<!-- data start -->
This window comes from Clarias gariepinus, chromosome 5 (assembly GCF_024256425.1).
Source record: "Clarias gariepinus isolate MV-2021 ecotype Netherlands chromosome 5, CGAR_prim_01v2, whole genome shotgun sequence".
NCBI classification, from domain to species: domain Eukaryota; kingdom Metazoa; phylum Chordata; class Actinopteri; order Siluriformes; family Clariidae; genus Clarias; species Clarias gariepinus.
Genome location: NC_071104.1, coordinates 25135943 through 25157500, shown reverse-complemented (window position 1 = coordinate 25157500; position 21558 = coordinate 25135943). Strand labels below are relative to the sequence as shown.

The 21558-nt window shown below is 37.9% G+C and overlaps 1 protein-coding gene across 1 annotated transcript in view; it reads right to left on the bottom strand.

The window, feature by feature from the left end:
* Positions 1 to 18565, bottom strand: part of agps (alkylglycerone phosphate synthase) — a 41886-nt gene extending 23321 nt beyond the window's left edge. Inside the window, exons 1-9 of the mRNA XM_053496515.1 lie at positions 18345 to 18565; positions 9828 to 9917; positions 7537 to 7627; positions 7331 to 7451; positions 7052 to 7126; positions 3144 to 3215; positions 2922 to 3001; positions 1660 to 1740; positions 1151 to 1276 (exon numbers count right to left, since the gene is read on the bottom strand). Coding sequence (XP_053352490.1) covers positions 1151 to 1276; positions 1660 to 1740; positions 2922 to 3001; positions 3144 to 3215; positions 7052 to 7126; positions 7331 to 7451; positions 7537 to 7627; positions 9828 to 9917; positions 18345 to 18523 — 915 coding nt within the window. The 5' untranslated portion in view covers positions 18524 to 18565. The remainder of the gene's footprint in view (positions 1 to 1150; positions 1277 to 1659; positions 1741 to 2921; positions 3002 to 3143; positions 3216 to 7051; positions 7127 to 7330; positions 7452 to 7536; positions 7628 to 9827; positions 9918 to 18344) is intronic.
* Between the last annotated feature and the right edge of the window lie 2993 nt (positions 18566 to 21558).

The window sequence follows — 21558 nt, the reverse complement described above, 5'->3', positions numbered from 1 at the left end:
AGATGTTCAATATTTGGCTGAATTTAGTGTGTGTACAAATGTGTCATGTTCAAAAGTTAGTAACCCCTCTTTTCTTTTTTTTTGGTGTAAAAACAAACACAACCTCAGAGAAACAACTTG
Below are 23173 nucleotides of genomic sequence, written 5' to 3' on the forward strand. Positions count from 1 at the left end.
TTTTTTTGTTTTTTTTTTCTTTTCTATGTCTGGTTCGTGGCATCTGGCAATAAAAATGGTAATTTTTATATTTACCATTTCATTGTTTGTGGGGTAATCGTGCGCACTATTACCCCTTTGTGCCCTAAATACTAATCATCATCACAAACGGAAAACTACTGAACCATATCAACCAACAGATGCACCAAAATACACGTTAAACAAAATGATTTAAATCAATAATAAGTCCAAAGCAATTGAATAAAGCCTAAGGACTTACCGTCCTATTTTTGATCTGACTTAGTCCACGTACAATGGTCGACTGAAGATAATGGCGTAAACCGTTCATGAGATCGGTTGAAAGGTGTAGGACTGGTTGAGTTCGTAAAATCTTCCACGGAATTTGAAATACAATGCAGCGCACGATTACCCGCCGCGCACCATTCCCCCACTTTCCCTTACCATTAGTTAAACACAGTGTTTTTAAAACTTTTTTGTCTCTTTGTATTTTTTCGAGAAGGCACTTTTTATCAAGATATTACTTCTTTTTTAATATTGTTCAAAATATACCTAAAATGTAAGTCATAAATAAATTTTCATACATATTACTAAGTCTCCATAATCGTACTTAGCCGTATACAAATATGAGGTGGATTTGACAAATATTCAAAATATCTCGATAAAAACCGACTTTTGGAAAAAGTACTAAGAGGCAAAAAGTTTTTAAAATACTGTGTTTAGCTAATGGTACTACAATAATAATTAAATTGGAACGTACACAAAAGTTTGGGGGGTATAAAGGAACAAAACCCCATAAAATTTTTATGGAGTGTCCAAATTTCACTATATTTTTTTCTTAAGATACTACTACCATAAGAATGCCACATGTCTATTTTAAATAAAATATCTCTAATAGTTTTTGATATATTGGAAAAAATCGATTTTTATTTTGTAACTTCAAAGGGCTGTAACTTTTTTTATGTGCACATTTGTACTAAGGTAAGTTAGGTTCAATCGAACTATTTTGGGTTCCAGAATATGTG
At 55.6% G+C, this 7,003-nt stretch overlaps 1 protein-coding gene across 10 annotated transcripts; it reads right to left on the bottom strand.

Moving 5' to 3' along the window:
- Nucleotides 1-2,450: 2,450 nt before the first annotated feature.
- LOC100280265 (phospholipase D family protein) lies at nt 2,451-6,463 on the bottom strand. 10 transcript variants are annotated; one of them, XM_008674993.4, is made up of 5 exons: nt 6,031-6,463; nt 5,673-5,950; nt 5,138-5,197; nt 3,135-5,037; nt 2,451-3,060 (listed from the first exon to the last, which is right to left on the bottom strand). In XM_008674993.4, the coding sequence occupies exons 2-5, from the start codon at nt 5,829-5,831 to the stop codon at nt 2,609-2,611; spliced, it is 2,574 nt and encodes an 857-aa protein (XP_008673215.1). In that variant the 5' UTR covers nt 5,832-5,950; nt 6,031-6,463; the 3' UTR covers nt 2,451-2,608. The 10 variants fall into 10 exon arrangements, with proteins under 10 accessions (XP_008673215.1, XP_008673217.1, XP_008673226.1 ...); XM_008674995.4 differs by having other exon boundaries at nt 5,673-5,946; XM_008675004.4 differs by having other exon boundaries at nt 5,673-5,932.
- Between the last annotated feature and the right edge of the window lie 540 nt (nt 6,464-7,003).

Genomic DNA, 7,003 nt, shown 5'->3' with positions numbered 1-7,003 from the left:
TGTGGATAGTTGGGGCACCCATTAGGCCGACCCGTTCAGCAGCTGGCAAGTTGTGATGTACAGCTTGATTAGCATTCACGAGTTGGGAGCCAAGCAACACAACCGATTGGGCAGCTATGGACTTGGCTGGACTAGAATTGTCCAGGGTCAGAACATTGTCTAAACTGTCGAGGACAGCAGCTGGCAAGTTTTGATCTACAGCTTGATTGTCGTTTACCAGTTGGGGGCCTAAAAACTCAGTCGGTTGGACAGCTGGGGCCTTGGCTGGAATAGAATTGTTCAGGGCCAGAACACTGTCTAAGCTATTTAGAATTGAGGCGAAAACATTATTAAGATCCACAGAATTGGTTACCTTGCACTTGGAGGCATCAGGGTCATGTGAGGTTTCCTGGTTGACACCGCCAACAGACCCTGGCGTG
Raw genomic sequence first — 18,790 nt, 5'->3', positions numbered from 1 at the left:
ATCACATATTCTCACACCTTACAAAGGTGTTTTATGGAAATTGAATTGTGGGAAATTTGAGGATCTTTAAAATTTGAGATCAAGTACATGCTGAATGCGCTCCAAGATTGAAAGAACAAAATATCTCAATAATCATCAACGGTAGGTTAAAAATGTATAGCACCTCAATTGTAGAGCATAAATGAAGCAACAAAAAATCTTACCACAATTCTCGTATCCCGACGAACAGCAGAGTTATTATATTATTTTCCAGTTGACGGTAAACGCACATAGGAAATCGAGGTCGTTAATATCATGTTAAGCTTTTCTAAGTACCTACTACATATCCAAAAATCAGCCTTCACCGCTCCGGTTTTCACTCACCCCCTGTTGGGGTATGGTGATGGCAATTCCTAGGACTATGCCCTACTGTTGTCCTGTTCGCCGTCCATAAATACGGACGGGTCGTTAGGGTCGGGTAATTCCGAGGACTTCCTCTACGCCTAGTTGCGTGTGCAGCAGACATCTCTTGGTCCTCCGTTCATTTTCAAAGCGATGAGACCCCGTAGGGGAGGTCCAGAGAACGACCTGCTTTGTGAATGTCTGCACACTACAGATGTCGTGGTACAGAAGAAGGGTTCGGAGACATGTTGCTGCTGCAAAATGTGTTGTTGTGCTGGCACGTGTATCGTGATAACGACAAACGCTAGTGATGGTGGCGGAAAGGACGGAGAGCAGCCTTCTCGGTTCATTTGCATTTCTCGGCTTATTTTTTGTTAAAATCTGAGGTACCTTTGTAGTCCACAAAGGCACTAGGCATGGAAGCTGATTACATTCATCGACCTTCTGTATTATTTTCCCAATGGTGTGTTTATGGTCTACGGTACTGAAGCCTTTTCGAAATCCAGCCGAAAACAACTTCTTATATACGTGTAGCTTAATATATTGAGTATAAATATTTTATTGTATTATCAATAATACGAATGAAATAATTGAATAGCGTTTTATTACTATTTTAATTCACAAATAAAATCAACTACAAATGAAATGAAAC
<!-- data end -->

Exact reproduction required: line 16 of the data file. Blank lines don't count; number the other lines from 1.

- LOC100280265 (phospholipase D family protein) lies at nt 2,451-6,463 on the bottom strand. 10 transcript variants are annotated; one of them, XM_008674993.4, is made up of 5 exons: nt 6,031-6,463; nt 5,673-5,950; nt 5,138-5,197; nt 3,135-5,037; nt 2,451-3,060 (listed from the first exon to the last, which is right to left on the bottom strand). In XM_008674993.4, the coding sequence occupies exons 2-5, from the start codon at nt 5,829-5,831 to the stop codon at nt 2,609-2,611; spliced, it is 2,574 nt and encodes an 857-aa protein (XP_008673215.1). In that variant the 5' UTR covers nt 5,832-5,950; nt 6,031-6,463; the 3' UTR covers nt 2,451-2,608. The 10 variants fall into 10 exon arrangements, with proteins under 10 accessions (XP_008673215.1, XP_008673217.1, XP_008673226.1 ...); XM_008674995.4 differs by having other exon boundaries at nt 5,673-5,946; XM_008675004.4 differs by having other exon boundaries at nt 5,673-5,932.